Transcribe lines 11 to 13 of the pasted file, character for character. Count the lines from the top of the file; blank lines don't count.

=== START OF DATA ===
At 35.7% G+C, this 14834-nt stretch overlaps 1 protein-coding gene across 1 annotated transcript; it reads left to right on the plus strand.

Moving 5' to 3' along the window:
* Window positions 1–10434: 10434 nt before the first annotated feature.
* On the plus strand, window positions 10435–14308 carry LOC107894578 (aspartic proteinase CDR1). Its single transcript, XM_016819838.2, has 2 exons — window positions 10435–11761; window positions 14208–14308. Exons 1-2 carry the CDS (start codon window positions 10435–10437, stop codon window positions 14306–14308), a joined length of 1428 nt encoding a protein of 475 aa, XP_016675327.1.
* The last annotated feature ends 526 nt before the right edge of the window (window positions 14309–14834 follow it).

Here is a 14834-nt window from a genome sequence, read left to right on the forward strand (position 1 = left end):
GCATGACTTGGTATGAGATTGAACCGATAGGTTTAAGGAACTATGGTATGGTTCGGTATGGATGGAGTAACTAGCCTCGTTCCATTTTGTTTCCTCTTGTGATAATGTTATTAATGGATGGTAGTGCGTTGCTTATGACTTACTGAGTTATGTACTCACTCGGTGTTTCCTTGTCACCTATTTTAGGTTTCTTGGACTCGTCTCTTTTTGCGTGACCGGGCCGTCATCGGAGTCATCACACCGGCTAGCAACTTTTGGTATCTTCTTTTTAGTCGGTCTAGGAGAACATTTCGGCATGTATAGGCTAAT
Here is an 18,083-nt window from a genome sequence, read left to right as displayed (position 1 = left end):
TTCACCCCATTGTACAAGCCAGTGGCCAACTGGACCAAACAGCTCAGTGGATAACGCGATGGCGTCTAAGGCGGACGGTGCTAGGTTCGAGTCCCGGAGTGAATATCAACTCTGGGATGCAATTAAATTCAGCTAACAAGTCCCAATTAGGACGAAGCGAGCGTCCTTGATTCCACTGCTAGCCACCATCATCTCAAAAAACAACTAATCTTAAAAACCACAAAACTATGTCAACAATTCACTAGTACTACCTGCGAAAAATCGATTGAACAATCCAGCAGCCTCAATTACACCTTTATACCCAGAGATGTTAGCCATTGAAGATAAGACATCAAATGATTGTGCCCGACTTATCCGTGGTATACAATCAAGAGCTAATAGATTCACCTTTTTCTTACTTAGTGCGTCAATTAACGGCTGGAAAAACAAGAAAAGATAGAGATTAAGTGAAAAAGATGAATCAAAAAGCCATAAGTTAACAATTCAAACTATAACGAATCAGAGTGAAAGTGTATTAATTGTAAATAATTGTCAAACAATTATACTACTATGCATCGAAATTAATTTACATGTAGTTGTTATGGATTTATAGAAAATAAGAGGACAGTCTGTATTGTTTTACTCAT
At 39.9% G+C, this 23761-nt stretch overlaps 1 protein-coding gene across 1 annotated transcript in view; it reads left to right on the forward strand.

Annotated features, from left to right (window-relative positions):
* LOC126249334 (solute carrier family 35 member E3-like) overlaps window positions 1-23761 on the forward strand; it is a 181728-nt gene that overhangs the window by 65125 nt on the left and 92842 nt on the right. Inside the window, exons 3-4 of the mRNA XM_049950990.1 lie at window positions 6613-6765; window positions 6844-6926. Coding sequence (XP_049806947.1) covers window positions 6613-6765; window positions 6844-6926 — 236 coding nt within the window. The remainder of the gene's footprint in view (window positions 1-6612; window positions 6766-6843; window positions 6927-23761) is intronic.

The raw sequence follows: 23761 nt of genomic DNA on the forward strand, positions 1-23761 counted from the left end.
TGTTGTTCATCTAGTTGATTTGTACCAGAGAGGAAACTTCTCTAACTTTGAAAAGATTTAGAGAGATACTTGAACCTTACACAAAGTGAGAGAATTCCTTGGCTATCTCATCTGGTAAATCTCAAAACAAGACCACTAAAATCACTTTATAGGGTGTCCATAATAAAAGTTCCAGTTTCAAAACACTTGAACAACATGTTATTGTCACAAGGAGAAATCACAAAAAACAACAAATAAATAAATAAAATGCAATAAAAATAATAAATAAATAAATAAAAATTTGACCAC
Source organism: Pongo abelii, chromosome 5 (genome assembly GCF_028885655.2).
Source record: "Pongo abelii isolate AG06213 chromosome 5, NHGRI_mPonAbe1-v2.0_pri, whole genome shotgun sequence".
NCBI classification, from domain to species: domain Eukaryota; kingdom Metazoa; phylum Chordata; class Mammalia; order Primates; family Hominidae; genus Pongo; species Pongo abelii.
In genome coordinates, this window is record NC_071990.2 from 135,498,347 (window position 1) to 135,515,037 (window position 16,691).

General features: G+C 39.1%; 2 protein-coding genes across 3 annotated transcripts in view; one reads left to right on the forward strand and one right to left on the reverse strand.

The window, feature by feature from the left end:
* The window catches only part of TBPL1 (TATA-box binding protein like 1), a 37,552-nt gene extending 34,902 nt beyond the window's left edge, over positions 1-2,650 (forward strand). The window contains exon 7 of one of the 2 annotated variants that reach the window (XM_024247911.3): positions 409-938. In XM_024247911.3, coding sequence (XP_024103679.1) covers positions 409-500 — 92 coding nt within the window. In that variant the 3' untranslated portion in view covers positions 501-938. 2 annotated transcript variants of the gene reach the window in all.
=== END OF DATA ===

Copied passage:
Annotated features, from left to right (window-relative positions):
* LOC126249334 (solute carrier family 35 member E3-like) overlaps window positions 1-23761 on the forward strand; it is a 181728-nt gene that overhangs the window by 65125 nt on the left and 92842 nt on the right. Inside the window, exons 3-4 of the mRNA XM_049950990.1 lie at window positions 6613-6765; window positions 6844-6926. Coding sequence (XP_049806947.1) covers window positions 6613-6765; window positions 6844-6926 — 236 coding nt within the window. The remainder of the gene's footprint in view (window positions 1-6612; window positions 6766-6843; window positions 6927-23761) is intronic.

The raw sequence follows: 23761 nt of genomic DNA on the forward strand, positions 1-23761 counted from the left end.